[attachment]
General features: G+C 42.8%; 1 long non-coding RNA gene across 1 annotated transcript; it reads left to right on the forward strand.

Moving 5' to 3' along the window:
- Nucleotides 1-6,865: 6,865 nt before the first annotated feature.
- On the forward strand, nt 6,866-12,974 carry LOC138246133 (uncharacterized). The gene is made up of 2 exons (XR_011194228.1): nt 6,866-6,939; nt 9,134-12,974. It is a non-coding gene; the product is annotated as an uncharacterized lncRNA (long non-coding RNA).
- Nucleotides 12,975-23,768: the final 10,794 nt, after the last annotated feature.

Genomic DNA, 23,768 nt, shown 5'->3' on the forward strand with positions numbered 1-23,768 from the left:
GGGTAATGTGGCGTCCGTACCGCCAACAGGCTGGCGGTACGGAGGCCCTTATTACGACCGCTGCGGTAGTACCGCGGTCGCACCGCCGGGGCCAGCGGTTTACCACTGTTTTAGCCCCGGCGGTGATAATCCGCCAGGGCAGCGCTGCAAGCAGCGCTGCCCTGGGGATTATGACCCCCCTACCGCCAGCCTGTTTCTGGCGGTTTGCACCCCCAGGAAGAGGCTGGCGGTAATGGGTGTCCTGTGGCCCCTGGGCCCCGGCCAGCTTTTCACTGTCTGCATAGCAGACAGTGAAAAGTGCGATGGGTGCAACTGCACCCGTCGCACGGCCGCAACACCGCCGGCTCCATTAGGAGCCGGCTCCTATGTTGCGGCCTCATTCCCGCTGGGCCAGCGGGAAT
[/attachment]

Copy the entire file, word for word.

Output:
General features: G+C 42.8%; 1 long non-coding RNA gene across 1 annotated transcript; it reads left to right on the forward strand.

Moving 5' to 3' along the window:
- Nucleotides 1-6,865: 6,865 nt before the first annotated feature.
- On the forward strand, nt 6,866-12,974 carry LOC138246133 (uncharacterized). The gene is made up of 2 exons (XR_011194228.1): nt 6,866-6,939; nt 9,134-12,974. It is a non-coding gene; the product is annotated as an uncharacterized lncRNA (long non-coding RNA).
- Nucleotides 12,975-23,768: the final 10,794 nt, after the last annotated feature.

Genomic DNA, 23,768 nt, shown 5'->3' on the forward strand with positions numbered 1-23,768 from the left:
GGGTAATGTGGCGTCCGTACCGCCAACAGGCTGGCGGTACGGAGGCCCTTATTACGACCGCTGCGGTAGTACCGCGGTCGCACCGCCGGGGCCAGCGGTTTACCACTGTTTTAGCCCCGGCGGTGATAATCCGCCAGGGCAGCGCTGCAAGCAGCGCTGCCCTGGGGATTATGACCCCCCTACCGCCAGCCTGTTTCTGGCGGTTTGCACCCCCAGGAAGAGGCTGGCGGTAATGGGTGTCCTGTGGCCCCTGGGCCCCGGCCAGCTTTTCACTGTCTGCATAGCAGACAGTGAAAAGTGCGATGGGTGCAACTGCACCCGTCGCACGGCCGCAACACCGCCGGCTCCATTAGGAGCCGGCTCCTATGTTGCGGCCTCATTCCCGCTGGGCCAGCGGGAAT